Moss, Dori: "The Animated Persuader." In: PS: Political Science and Politics 40.2 (2007), S. 241–244.
Added by: joachim (07/25/2013 11:07:17 AM)
|Resource type: Journal Article
BibTeX citation key: Moss2007a
Email resource to friend
View all bibliographic details
Keywords: Caricature, Franklin. Benjamin, Randformen des Comics, Rhetoric, USA
Collection: PS: Political Science and Politics
Media are not politically neutral and political cartoons are no exception. Political viewpoints can be made clear through explicit argumentation, and through the more implicit use of visual elements. One prominent example that unites argumentation with the visual to produce political persuasion is America’s first political cartoon, created by Benjamin Franklin in 1754, which frames the socio-political climate of the time with an image urging the British colonies to “Join, or Die” (Katz 2004, 44). The themes of political cartoons, despite technological progress, remain unaltered by way of their continual incorporation of “domestic politics, social themes and foreign affairs” (Kemnitz 1973, 83). While members of the academic community, such as Lester C. Olson (1987), support this connection between cartooning and persuasive rhetoric, there is much we don't know about how the persuasive arguments within political cartoons work.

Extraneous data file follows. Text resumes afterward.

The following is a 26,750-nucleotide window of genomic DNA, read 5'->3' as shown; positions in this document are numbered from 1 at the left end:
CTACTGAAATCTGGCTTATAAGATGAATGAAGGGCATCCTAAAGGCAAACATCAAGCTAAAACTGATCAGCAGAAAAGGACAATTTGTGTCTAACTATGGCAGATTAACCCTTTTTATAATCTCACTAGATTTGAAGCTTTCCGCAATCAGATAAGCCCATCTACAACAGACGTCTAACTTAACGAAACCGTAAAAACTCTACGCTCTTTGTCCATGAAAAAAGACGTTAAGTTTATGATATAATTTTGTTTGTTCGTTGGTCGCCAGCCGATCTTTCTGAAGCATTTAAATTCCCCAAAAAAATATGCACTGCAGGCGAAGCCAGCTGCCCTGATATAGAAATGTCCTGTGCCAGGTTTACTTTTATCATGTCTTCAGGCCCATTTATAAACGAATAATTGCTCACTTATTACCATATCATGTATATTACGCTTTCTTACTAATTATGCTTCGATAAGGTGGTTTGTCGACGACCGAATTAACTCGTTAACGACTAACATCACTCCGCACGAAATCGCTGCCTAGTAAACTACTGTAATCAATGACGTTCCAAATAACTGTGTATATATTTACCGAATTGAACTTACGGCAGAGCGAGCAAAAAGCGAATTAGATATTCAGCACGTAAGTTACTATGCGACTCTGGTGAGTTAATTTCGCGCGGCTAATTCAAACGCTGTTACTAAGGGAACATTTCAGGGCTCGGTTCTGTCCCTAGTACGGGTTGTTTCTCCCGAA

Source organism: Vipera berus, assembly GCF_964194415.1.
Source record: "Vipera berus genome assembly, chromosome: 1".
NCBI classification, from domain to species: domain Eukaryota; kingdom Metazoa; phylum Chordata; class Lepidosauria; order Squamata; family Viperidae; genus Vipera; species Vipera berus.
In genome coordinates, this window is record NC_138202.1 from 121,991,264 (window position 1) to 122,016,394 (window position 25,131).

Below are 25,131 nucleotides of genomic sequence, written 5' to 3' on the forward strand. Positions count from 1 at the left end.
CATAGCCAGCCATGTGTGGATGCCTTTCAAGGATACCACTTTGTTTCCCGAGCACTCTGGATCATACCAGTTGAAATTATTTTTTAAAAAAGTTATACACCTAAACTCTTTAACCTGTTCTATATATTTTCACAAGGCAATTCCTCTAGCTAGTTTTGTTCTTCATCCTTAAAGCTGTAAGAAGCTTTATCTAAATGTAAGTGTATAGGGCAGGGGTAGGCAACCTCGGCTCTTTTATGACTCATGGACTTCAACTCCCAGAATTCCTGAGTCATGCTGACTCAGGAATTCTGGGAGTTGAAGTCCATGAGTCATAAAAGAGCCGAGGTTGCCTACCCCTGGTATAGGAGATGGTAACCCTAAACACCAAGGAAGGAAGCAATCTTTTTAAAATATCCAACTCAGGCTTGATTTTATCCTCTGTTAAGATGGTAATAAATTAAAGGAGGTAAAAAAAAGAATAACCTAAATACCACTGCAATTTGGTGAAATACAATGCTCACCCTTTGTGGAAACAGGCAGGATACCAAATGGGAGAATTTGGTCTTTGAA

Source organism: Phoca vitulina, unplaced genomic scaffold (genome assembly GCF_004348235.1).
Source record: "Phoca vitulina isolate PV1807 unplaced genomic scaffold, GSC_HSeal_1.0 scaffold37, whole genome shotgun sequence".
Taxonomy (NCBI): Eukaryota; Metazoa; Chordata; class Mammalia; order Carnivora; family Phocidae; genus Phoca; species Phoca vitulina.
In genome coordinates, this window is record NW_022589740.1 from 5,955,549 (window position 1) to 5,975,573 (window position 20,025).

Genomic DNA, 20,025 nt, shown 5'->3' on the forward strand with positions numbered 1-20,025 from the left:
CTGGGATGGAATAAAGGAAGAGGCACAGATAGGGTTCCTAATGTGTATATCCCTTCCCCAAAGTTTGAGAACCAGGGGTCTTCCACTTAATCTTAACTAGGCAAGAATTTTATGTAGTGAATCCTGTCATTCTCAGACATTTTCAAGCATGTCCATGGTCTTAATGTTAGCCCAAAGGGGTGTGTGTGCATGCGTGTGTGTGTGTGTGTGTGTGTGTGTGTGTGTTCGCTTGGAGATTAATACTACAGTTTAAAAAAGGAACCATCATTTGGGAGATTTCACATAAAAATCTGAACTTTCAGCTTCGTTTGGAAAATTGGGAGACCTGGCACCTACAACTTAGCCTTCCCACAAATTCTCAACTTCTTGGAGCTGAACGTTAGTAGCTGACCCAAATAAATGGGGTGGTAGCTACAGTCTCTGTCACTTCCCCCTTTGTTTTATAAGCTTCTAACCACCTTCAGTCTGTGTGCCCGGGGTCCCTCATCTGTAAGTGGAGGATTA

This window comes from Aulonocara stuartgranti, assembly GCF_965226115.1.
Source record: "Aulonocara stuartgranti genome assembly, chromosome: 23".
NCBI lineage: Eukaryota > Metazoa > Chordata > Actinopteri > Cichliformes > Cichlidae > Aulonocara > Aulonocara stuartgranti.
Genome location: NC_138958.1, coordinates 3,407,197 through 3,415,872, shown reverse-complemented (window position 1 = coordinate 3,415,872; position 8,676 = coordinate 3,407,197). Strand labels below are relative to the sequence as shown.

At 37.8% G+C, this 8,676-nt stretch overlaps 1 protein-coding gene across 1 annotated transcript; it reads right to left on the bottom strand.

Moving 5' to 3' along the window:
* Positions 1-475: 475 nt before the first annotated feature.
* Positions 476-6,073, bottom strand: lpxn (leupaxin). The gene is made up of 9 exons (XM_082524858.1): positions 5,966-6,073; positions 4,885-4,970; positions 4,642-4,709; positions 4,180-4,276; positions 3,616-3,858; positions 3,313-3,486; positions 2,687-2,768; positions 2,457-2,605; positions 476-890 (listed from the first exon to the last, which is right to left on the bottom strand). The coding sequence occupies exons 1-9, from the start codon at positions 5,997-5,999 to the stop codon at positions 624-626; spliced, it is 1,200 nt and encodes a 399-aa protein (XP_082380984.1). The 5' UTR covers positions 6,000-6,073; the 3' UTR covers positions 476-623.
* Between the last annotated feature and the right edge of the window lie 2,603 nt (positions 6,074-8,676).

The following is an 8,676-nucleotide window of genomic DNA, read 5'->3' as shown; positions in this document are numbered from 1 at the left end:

PHP execution time: 0.02395 s
SQL execution time: 0.10116 s
TPL rendering time: 0.00177 s
Total elapsed time: 0.12688 s
Peak memory usage: 1.2911 MB
Memory at close: 1.2401 MB
Database queries: 66